Corporate America: This Is Your Time to Lead
This article was published as part of JFF’s Corporate Action Platform, a place for companies to learn and share best practices for doing right by their workers as well as their company.
We are at an unprecedented moment in American history.
A deep recession is looming amidst massive nationwide shutdowns aimed at containing a virus that threatens the lives of millions. At the heart of the COVID-19 crisis are America’s 24 million frontline workers, many of whom work in the restaurant, retail, and gig industries and live paycheck to paycheck even in the best of times. Their livelihoods are quickly being reduced or eliminated entirely. We can’t overstate the seriousness of this moment for these workers—what is happening will impact their ability to feed their families and contribute any purchasing power back into the economy. Our businesses and communities will, sooner or later, share in their devastation.
There’s a lot of talk about how elected leaders and individual citizens should be responding to this crisis. But there’s another set of actors—the leaders of our nation's biggest companies—who play a critically important role during times of crisis. What can you, as a corporate leader, do to make a difference?
We think about this question a lot. How can the leaders of America’s largest companies drive positive impact for workers and communities? Especially when both are considered vulnerable? In times like these, there is a real opportunity for you to step out and up as leaders, using your power and influence to create stability and mitigate any further downfall.
What does that look like? Here are three big ways you and your company can make a difference today.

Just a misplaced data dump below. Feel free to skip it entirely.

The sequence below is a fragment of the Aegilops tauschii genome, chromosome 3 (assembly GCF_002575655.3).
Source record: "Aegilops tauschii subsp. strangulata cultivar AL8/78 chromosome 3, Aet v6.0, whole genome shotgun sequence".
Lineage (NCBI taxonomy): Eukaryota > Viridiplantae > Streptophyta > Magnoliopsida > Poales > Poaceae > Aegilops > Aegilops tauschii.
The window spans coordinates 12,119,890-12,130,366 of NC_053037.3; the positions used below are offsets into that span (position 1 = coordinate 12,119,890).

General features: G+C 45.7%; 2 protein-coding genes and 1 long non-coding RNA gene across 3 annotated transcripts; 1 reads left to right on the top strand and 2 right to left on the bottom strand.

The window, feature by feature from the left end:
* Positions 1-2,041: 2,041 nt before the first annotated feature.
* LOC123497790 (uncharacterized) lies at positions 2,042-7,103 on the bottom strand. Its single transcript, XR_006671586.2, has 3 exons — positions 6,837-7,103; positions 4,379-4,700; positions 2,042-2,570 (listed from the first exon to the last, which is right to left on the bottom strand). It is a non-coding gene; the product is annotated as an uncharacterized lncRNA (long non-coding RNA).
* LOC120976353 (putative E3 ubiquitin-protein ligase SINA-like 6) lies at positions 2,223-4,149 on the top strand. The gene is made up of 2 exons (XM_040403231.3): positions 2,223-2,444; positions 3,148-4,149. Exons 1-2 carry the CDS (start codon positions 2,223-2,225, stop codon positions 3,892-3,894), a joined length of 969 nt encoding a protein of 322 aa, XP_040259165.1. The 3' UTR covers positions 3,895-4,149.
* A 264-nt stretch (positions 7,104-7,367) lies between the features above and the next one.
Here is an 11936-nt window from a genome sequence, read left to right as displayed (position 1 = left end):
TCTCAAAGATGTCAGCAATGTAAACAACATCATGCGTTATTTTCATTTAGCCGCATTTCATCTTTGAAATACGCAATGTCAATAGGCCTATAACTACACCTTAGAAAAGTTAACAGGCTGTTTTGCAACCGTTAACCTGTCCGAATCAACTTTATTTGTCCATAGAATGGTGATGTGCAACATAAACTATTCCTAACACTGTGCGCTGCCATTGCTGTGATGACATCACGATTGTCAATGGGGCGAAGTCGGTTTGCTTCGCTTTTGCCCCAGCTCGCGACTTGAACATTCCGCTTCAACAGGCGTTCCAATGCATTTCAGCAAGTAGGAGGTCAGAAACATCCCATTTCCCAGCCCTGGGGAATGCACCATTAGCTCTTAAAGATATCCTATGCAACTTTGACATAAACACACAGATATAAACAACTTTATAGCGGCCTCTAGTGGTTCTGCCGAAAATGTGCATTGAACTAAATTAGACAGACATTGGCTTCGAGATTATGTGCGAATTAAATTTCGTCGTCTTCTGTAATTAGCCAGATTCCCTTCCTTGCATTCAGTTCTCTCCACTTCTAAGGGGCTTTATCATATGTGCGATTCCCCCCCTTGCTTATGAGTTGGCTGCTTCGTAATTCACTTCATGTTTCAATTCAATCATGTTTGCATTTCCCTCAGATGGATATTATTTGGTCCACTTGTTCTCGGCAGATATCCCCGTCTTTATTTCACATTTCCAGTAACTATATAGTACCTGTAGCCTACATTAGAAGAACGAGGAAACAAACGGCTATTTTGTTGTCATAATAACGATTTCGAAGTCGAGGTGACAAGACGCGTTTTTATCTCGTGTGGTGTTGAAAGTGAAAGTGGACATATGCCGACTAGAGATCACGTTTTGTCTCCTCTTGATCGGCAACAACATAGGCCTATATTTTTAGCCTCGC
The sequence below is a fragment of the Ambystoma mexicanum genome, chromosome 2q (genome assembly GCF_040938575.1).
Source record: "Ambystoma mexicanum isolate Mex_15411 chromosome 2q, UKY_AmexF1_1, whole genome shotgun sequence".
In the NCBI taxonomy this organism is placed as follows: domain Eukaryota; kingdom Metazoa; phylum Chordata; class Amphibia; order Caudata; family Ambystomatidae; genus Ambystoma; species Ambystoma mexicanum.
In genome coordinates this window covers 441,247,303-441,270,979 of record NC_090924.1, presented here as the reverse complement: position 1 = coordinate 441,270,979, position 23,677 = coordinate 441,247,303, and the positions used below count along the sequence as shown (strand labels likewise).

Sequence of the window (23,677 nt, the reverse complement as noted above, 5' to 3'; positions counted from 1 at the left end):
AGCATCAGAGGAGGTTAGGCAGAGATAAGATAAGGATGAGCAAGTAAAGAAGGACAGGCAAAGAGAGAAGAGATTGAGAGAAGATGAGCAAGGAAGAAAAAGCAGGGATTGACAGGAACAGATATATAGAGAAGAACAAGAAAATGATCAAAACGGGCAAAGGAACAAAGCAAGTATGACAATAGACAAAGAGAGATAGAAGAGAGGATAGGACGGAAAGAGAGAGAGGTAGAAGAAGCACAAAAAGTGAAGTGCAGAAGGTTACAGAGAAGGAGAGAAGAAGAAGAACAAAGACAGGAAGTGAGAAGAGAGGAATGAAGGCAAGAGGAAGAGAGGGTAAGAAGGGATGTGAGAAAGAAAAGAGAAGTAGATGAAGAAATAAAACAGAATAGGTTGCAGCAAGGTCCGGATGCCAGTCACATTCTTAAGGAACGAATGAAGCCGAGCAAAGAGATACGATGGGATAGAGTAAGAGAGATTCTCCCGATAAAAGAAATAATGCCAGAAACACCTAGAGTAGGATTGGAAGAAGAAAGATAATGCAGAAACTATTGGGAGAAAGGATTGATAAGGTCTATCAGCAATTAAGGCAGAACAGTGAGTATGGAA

1. Support workers with paid time off, including sick time.
A strong total rewards package—compensation and benefits that support employee stability and mobility—is always important. But it is particularly critical at times of crisis when workers need to deal with a sick child or parent, or seek medical care themselves, but can’t afford to miss work (and the paycheck). It’s the right thing to do because it keeps workers and communities healthy and supported—but it also happens to be good for business. Research shows that workers who receive benefits like paid sick leave stay with their employers longer, saving companies money by reducing turnover—and they are often more productive. This past week, some of the largest Fortune 500 companies, including Trader Joe’s, Walmart, and Darden Restaurants, have come out with new or updated paid time off policies that include additional temporary paid sick time for workers who contract COVID-19 or, as in Darden’s case, grant new permanent paid sick time that will continue to be available in the future.
2. Consider your whole workforce, from employees to contract workers, as equal assets to your business.